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“For the second year in a row, Millennials make up the largest group of homebuyers, seeing the value of this smart investment,” said Amy Bonitatibus, Chief Marketing and Communications Officer for Chase Home Lending. “And many are jumping into plans to take their fixer-uppers and turn them into their dream homes. Nearly 95 percent of the Millennials said they planned some kind of renovation in the next three years. We meet with this generation of homebuyers every day to provide expert advice on purchasing and financing improvements.”

Jon Kaplan, Global Head of Partnerships, Pinterest, said, “Chase and Pinterest have similar missions in helping people make their dreams a reality. The partnership between our companies on the Chase Dream Boards visual interactive experience demonstrates the way in which we’re able to offer personalized recommendations that deliver unique value and guidance to potential home renovators. We’re excited to continue growing our partnership with Chase and look forward to bridging the gap between inspiration and action for Chase customers.”

“Whether starting a long-awaited bathroom remodel, or revamping your outdoor space just in time for the summer, collaborating with a trusted advisor throughout the home renovation process is so important,” said Drew Scott.

“By working side-by-side with homeowners, Chase is making it easier for customers to understand how to build home equity and create the home of their dreams,” said Jonathan Scott.

According to the National Association of Realtors, in 2017, 89 percent of Millennial buyers bought a previously-owned home, which are often more affordable in the initial purchase, but also require improvements. Buyers are turning to Pinterest for inspiration surrounding projects big and small, with budget-conscious DIY projects—rooted in practicality—up as much as 300 percent from just one year ago. And projects like a closet overhaul are increasing over 7,000 percent in year-over-year search results.

The data shows that those homeowners looking to remodel are regularly searching Pinterest for creative inspiration and action, but are also actively considering important factors such as financial planning. These Pinterest users are more than 1.5 times as likely to search for topics on budgeting.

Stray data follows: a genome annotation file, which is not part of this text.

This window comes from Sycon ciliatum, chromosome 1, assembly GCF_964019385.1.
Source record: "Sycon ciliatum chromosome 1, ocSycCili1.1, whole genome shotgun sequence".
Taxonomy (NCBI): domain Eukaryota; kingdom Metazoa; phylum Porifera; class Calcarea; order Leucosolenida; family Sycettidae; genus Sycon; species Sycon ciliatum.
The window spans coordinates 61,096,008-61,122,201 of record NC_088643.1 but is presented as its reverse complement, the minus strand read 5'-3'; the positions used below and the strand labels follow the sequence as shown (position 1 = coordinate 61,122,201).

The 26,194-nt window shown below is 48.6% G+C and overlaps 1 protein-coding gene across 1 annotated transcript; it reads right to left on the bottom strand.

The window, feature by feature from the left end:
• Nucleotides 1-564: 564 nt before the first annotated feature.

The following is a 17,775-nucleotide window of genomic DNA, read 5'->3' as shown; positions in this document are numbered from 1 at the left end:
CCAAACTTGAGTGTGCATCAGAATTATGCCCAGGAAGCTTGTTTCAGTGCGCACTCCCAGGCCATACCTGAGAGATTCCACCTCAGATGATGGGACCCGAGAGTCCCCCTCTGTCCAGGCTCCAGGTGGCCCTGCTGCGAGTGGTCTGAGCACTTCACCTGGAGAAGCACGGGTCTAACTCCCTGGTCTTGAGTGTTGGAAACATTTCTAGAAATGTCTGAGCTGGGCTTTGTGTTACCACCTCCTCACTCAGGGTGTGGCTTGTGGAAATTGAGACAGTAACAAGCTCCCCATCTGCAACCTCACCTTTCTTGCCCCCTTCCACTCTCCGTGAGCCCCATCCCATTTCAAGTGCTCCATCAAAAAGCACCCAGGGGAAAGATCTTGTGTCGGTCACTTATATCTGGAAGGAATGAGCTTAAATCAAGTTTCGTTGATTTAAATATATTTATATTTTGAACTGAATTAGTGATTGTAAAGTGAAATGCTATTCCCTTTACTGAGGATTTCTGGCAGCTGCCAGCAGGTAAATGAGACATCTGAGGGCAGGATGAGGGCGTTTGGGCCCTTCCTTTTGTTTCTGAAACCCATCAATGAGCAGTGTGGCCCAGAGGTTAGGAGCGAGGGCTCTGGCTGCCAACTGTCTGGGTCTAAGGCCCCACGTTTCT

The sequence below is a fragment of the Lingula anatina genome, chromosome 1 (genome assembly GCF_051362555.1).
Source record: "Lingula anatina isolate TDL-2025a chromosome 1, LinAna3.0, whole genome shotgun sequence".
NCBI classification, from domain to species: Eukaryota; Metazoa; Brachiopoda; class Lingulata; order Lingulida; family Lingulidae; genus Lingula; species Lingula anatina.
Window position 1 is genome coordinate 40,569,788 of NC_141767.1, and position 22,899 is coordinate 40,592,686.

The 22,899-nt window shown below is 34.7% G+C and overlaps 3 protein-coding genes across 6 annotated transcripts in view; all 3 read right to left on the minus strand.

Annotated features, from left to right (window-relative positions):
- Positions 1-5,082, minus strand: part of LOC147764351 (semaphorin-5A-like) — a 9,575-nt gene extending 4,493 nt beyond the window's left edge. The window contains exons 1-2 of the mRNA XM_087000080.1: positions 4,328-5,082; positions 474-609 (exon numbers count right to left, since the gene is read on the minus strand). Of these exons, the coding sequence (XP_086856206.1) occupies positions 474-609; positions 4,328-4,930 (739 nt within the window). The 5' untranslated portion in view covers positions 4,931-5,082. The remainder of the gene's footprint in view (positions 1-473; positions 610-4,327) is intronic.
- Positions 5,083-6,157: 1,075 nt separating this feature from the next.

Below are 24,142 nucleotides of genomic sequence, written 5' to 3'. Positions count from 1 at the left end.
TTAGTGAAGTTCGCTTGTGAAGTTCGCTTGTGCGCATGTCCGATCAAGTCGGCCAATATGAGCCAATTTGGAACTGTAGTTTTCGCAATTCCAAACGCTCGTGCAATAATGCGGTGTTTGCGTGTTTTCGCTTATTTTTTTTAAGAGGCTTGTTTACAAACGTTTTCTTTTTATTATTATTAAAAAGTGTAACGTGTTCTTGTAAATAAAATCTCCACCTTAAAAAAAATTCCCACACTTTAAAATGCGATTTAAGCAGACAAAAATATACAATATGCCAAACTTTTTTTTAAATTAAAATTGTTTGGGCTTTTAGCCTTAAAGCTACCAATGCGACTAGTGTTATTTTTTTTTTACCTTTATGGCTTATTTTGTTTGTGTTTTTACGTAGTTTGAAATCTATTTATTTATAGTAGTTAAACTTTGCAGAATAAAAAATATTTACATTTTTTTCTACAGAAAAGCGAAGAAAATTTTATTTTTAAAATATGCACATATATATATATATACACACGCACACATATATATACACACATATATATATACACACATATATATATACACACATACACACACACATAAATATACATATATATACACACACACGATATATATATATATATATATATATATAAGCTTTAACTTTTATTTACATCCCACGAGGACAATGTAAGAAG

[“source=TimeOFIndia”]

Abington veteran receives home renovation as part of Operation Legacy Service Project

Abington veteran receives home renovation as part of Operation Legacy Service Project

The Travis Manion Foundation (TMF) and Entercom recently teamed up for an Operation Legacy Service Project to renovate Iraqi War veteran Matthew Renner’s home in Abington.

Each April and November, the Travis Manion Foundation organizes Operation Legacy Service Projects, which unite communities for a common cause through volunteer-led service opportunities. Under this umbrella, Entercom and TMF joined forces to unite home improvement partners to donate their services in renovating Renner’s home.

Volpe Enterprises, based out of North Wales, removed an old roof and installed a brand new CertainTeed Integrity Roof System.

All Seasons Comfort Control, in partnership with American Standard Heating & Air Conditioning and Ferguson HVAC, supplied the Renners with a brand new high-efficiency furnace and cooling unit, new ducting and a new digital thermostat.

Employing Bricklayers Association and Bricklayers Allied Craftworkers Local No. 1, in partnership with Dzwil Contracting and Haye Construction, with the help of EP Henry and its HeroScaping program, provided a brand new backyard, patio and retaining wall.

Renner is a third-generation military enlistee. In 2002, he enlisted, serving two tours in Iraq as a machine gun turret gunner. While serving in Ramadi during his second deployment, Renner’s placement atop his unit’s Humvee put in him in danger during an IED explosion. As a result of his injuries, Renner required eight surgeries and medically retired in 2008. He was awarded two Bronze Stars and a Purple Heart for his service.

[“source=cnbc”]